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Toxics Cleanup Program

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Sediment Management Standards, Chapter 173-204 WAC


The Sediment Management Standards (SMS) Chapter 173-204 WAC is the rule we use to manage sediment in the state of Washington. The SMS rule is used to:

  • Set standards for sediment quality (there are both numeric and narrative standards);
  • Apply the standards to reduce pollutant discharges; and
  • Provide a decision process for the cleanup of contaminated sediment sites.

The goal of the SMS rule is to reduce and ultimately eliminate adverse effects on biological resources and significant threats to human health from surface sediment contamination. The SMS rule was originally adopted in 1991 with subsequent amendments in 1995 and 2013.

Learn more about the SMS rule

2013 SMS Rule Amendments

Ecology adopted the revised Sediment Management Standards rule on February 22, 2013. The new rule became effective on September 1, 2013. 

The adopted amendments:

  1. Integrate the SMS and Model Toxics Control Act (MTCA), Chapter 173-340 WAC, cleanup requirements where appropriate.
  2. Clarify requirements for protection of human health from sediment contamination.
  3. Clarify requirements for protection of higher trophic level species from sediment contamination.
  4. Promulgate numeric chemical and biological criteria for freshwater sediment to protect the benthic community.
  5. Clarify requirements for coordinating source control and cleanup actions at cleanup sites.

Learn more about the 2013 update of the SMS rule and view supporting documentation:
2013 SMS Rule Making and the 2013 SMS Rule Adoption Documents

SMS Rule Implementation and Guidance Development

Ecology is currently developing tools to support implementation of the revised rule. This includes:

Guidance. Updating the Sediment Cleanup Users Manual II (SCUM II) guidance document to reflect the 2013 revisions to Part V of the SMS rule.   The draft is now available for public review and comment for 75 days.  The public comment period will end May 16, 2014.

  1. Sediment Cleanup Users Manual II

    • What is SCUM II?

      The majority of the SMS rule revisions focused on Part V, Sediment Cleanup Standards of the SMS rule. The updates to the draft SCUM II reflect these new sediment cleanup provisions, updated science, and best management practices. The draft SCUM II is intended as guidance for Ecology site managers, potentially liable persons, and technical consultants on how to conduct cleanup of contaminated sediment sites with a focus on how to implement the Part V provisions of the SMS rule. However, SCUM II is not intended as comprehensive guidance for implementing the entirety of the SMS rule, which includes Parts I – IV and VI.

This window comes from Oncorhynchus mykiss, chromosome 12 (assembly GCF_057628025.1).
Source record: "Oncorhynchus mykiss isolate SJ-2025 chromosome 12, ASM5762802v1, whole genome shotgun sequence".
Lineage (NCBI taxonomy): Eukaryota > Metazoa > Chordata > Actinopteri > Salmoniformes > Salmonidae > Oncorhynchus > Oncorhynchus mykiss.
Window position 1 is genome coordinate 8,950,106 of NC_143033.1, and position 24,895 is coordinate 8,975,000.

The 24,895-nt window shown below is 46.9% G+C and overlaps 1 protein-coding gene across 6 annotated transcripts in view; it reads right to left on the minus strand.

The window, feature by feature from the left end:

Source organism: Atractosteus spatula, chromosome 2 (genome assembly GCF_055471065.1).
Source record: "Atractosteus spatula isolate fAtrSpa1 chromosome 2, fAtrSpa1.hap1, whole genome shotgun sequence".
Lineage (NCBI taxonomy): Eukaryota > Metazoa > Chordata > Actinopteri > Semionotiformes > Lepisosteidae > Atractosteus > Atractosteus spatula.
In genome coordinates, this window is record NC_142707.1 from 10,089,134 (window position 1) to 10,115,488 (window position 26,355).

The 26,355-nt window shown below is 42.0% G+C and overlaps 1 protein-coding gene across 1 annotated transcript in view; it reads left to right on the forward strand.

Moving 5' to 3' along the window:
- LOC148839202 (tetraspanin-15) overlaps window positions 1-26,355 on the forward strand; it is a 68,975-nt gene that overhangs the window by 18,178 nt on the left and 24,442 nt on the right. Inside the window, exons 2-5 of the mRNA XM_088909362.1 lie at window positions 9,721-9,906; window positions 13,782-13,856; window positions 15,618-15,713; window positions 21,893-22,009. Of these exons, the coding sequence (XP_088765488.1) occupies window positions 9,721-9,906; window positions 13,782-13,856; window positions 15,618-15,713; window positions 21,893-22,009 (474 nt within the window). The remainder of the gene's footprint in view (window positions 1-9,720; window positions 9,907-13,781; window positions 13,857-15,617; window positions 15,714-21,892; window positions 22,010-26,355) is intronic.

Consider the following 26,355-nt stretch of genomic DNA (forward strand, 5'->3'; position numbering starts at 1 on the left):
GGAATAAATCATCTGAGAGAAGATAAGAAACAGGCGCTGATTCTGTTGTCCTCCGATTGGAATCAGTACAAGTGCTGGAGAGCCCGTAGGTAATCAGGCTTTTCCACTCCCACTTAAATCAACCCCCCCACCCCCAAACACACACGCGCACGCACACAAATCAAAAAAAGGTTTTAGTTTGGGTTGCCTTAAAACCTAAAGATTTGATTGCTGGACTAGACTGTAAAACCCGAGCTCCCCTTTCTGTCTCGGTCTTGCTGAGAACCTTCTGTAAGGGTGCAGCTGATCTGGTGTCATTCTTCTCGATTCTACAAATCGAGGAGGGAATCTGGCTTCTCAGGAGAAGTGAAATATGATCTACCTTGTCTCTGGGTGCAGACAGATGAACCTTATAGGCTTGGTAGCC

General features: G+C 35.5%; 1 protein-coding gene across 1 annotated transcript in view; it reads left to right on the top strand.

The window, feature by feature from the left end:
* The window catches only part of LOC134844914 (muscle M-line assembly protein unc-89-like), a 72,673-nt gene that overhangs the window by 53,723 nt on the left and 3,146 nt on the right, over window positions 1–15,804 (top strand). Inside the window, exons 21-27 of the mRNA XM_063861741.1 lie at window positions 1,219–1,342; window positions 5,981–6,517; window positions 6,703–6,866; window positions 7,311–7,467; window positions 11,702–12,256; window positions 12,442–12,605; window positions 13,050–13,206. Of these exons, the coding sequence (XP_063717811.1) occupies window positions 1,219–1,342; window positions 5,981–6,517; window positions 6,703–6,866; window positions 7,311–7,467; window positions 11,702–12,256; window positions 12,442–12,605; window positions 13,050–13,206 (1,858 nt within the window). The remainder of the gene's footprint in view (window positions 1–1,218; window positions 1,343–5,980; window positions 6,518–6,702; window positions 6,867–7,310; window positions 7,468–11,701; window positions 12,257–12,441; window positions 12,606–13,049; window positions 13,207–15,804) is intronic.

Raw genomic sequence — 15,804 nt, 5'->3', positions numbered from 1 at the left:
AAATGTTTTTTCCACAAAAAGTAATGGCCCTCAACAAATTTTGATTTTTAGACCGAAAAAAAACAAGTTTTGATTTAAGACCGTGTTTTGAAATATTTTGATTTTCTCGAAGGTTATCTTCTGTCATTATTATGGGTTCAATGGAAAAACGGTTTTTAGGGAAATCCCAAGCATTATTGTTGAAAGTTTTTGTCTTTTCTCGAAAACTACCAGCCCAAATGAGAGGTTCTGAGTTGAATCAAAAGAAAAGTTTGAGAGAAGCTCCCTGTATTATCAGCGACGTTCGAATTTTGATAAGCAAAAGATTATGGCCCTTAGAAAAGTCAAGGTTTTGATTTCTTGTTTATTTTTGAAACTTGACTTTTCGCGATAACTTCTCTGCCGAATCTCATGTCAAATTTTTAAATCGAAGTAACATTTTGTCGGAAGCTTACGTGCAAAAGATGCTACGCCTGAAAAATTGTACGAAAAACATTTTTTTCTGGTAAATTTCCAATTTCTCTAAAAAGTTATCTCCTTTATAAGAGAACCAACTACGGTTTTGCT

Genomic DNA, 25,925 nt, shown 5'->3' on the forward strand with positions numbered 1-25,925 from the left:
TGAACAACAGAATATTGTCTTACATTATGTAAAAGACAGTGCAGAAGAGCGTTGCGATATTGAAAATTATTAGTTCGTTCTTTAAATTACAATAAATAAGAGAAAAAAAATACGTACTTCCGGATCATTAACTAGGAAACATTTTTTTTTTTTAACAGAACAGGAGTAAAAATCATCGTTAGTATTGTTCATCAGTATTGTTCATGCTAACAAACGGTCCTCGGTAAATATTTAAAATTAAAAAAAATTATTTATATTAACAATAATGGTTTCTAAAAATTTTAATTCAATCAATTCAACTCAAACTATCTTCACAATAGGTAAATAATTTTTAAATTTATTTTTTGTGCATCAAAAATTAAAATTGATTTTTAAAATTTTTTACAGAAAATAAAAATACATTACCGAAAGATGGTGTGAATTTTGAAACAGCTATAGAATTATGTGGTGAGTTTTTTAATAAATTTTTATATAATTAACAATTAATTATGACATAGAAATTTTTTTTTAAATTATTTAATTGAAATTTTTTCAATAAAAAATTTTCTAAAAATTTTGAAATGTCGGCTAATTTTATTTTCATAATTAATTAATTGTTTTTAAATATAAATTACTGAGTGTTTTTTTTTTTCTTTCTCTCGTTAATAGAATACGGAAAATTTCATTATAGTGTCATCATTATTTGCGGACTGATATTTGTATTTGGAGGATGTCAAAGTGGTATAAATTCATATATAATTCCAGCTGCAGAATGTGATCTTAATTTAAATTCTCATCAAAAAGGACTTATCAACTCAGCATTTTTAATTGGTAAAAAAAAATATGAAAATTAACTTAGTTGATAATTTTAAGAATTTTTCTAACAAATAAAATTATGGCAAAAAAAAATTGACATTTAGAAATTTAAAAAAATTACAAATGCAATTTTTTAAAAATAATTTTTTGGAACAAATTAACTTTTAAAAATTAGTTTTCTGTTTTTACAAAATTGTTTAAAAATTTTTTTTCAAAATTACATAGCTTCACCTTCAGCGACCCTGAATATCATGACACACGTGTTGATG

• How can comments be submitted?

      Ecology encourages and welcomes your feedback on the work we’re doing. Access the draft SCUM II.
      Comments may be submitted in letter or template format and should be sent to  The public comment period will close on May 16, 2014.

    • What happens after the SCUM II public comment period?

      Ecology plans to convene technical workshops around late spring/early summer 2014  to work with interested parties on resolving issues raised during the public comment period. We anticipate convening approximately three 4–hour workshops, each with a specific subject area or with related subject areas. We will consider the public comments and feedback received during the workshops to make decisions and finalize the guidance. We anticipate the final guidance document to be complete in fall 2014.
  1. Wood Waste Guidance

    Updating the Wood Waste Guidance to reflect the 2013 SMS rule changes. This guidance provides technical detail for the identification and assessment of sediment contamination with wood waste. Access the guidance.

  2. Other Sediment Cleanup Publications

Regional Background.. Establishing Regional Background for sediment in select embayments in Puget Sound.  A key provision in the 2013 SMS rule is the concept of regional background in sediment and establishing regional background is a high priority for Ecology. Regional background can be used to determine the upper cap for sediment cleanup levels if it is established as the cleanup screening level, inform cleanup decisions, and identify potential areas of sediment contamination that may require cleanup.

Ecology is currently working to establish regional background in three areas of Puget Sound: Port Gardner Bay in the Everett area, North Olympic Peninsula in the Port Angeles area, and the Lower Duwamish Waterway. Read more information about our regional background work.

To review documents related to the regional background work visit:

Other Links of Interest

Contact Information:

Chance Asher
(360) 407-6914

Chapter 173-204 WAC Sediment Management Standards